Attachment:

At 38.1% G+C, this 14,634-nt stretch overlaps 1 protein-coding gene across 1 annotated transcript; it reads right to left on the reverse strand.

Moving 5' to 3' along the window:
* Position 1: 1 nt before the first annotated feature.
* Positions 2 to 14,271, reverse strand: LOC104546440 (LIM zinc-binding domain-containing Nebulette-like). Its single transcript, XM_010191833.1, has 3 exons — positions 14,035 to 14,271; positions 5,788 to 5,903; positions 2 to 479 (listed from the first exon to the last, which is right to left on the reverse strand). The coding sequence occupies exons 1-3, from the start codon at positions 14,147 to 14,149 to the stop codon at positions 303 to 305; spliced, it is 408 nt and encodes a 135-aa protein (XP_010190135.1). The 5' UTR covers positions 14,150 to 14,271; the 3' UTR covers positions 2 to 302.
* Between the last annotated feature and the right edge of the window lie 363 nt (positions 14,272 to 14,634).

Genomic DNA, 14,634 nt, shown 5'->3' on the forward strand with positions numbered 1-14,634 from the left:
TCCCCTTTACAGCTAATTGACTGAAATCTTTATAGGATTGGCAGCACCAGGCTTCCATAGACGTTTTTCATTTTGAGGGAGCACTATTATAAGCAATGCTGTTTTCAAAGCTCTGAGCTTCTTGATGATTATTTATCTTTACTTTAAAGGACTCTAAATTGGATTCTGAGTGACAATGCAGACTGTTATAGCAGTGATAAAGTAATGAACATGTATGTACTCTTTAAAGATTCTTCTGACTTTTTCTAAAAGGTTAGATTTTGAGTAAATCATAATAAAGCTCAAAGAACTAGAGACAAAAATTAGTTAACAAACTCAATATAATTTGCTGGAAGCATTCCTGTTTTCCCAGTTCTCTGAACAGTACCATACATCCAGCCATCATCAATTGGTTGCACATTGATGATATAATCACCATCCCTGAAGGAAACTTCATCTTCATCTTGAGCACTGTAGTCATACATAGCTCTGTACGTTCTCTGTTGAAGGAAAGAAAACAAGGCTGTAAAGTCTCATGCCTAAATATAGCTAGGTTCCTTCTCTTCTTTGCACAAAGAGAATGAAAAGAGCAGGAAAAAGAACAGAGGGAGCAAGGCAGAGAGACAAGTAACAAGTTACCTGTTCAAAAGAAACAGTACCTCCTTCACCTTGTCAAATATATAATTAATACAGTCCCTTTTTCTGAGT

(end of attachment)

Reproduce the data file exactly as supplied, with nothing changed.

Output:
At 38.1% G+C, this 14,634-nt stretch overlaps 1 protein-coding gene across 1 annotated transcript; it reads right to left on the reverse strand.

Moving 5' to 3' along the window:
* Position 1: 1 nt before the first annotated feature.
* Positions 2 to 14,271, reverse strand: LOC104546440 (LIM zinc-binding domain-containing Nebulette-like). Its single transcript, XM_010191833.1, has 3 exons — positions 14,035 to 14,271; positions 5,788 to 5,903; positions 2 to 479 (listed from the first exon to the last, which is right to left on the reverse strand). The coding sequence occupies exons 1-3, from the start codon at positions 14,147 to 14,149 to the stop codon at positions 303 to 305; spliced, it is 408 nt and encodes a 135-aa protein (XP_010190135.1). The 5' UTR covers positions 14,150 to 14,271; the 3' UTR covers positions 2 to 302.
* Between the last annotated feature and the right edge of the window lie 363 nt (positions 14,272 to 14,634).

Genomic DNA, 14,634 nt, shown 5'->3' on the forward strand with positions numbered 1-14,634 from the left:
TCCCCTTTACAGCTAATTGACTGAAATCTTTATAGGATTGGCAGCACCAGGCTTCCATAGACGTTTTTCATTTTGAGGGAGCACTATTATAAGCAATGCTGTTTTCAAAGCTCTGAGCTTCTTGATGATTATTTATCTTTACTTTAAAGGACTCTAAATTGGATTCTGAGTGACAATGCAGACTGTTATAGCAGTGATAAAGTAATGAACATGTATGTACTCTTTAAAGATTCTTCTGACTTTTTCTAAAAGGTTAGATTTTGAGTAAATCATAATAAAGCTCAAAGAACTAGAGACAAAAATTAGTTAACAAACTCAATATAATTTGCTGGAAGCATTCCTGTTTTCCCAGTTCTCTGAACAGTACCATACATCCAGCCATCATCAATTGGTTGCACATTGATGATATAATCACCATCCCTGAAGGAAACTTCATCTTCATCTTGAGCACTGTAGTCATACATAGCTCTGTACGTTCTCTGTTGAAGGAAAGAAAACAAGGCTGTAAAGTCTCATGCCTAAATATAGCTAGGTTCCTTCTCTTCTTTGCACAAAGAGAATGAAAAGAGCAGGAAAAAGAACAGAGGGAGCAAGGCAGAGAGACAAGTAACAAGTTACCTGTTCAAAAGAAACAGTACCTCCTTCACCTTGTCAAATATATAATTAATACAGTCCCTTTTTCTGAGT